I, like everyone else, remembers exactly where I was that day, what I was doing, so on and so forth.
But does that really matter? Sure, it helps us to contextualize our lives a bit and may make us feel nostalgic to whatever was going on in our lives 13 years ago, but how has your life changed since?
It struck me this morning, as people kept mentioning that 9/11/2001 was 13 years ago, that 13 years is half of 26, as in my age. That morning quite literally bisected my life at a crucially important stage in my upbringing.
At 13, I still had a bedtime. Now, I have an IRA.
I absolutely loved what Allison Geyer wrote in the La Crosse Tribune this morning, and every word resonated with how I was feeling.
She hits the nail on the head here.
The years dragged on and the world grew darker, more fearful. Hate crimes against Muslims, Sikhs and anyone with brown skin proliferated. As we entered high school, the U.S. invaded Iraq, looking for weapons of mass destruction and a connection to al-Qaida - and found neither.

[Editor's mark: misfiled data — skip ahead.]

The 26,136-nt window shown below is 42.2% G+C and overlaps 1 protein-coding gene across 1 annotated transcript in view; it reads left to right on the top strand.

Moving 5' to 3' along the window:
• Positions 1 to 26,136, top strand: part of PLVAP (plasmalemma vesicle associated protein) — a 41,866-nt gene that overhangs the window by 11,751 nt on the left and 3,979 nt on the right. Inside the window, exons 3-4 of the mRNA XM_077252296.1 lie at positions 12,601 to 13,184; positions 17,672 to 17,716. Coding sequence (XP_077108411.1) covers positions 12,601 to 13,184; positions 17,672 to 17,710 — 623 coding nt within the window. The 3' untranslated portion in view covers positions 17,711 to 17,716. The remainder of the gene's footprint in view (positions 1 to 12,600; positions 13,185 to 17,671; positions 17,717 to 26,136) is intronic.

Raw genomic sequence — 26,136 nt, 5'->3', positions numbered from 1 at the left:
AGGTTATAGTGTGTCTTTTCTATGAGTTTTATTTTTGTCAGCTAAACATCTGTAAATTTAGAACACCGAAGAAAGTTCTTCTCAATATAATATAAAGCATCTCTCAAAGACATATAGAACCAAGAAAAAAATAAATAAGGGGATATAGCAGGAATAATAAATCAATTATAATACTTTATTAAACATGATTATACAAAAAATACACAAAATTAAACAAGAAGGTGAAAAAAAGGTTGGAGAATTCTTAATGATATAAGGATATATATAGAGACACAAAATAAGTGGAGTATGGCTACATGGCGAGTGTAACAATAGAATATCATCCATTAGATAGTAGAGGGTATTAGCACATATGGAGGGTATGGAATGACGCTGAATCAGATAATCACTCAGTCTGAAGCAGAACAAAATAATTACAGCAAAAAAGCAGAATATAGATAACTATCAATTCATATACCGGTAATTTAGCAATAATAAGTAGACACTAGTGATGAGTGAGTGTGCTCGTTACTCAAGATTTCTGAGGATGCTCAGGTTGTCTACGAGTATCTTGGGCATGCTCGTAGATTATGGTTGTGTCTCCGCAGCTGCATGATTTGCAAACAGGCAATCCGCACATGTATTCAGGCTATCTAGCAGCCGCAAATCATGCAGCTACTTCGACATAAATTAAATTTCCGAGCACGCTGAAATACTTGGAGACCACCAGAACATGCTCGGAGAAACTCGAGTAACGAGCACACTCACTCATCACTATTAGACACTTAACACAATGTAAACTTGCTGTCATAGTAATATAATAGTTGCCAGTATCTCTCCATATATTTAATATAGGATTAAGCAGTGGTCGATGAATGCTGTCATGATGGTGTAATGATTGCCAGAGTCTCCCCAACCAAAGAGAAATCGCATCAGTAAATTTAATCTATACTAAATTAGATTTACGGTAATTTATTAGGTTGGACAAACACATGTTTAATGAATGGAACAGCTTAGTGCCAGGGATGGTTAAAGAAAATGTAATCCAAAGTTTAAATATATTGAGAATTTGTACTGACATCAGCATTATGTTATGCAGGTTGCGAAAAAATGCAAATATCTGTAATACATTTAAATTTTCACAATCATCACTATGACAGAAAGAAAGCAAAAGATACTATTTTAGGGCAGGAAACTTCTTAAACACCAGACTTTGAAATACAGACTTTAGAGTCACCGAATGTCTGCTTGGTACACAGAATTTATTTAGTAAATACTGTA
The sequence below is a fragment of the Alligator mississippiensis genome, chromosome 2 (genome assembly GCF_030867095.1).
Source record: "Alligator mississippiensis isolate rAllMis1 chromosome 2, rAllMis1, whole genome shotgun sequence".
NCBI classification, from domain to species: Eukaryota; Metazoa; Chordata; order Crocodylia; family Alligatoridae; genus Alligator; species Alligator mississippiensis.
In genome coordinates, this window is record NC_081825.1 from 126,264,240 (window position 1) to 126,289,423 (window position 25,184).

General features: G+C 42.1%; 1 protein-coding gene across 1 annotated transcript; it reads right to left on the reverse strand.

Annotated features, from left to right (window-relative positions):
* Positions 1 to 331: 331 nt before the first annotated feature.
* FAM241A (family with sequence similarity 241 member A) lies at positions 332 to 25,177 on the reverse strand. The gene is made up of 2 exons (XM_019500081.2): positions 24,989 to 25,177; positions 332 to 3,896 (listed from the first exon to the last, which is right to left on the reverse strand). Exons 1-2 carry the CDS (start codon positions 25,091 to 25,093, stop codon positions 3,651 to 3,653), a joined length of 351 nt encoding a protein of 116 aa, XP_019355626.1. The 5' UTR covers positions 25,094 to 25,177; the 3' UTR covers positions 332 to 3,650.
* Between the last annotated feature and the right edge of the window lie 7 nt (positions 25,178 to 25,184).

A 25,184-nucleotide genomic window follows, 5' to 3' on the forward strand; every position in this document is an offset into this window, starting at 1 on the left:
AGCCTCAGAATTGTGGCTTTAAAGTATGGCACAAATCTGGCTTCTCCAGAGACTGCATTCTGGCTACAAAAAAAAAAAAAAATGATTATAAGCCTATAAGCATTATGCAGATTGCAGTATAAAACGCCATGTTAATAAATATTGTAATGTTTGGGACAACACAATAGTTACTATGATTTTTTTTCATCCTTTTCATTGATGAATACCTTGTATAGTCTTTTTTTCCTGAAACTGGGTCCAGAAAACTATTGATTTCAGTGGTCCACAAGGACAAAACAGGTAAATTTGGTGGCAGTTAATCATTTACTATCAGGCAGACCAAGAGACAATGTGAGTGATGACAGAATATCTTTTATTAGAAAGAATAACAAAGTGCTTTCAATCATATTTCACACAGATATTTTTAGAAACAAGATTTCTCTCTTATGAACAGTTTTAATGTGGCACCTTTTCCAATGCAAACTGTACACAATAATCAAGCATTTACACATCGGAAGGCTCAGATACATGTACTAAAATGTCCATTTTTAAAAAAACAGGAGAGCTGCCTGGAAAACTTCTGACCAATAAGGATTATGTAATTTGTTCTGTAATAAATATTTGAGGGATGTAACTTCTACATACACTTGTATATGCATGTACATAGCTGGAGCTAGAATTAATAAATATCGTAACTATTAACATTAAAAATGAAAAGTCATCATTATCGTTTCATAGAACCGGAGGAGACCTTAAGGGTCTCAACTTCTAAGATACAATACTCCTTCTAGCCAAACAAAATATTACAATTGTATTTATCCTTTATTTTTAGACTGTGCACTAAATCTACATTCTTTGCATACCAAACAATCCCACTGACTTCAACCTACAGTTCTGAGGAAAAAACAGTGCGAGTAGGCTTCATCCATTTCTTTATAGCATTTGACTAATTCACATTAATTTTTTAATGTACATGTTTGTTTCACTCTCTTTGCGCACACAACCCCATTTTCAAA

As we became adults, we grappled with the conundrum of supporting our country while embroiled in a war we didn’t understand and maybe didn’t support. Pundits argued. Political divides deepened. Our leaders told us to "stay the course." Meanwhile, kids my age got blown apart by roadside bombs.
What's that thing people say about 9/11? Never forget?
Well, there’s no chance of that. Especially to a generation that’s never known any different.
I'll never forget because I can't. It's all I know. My parents remember a world before 9/11. For all intents and purposes, I don't. I'm going on vacation next week, and I've never been on an airplane without having to take my shoes off first, and probably will never board one without doing so.
Sure, we remember today, and rightfully so. But in all honesty, for people my age, we're always remembering because it's all we know.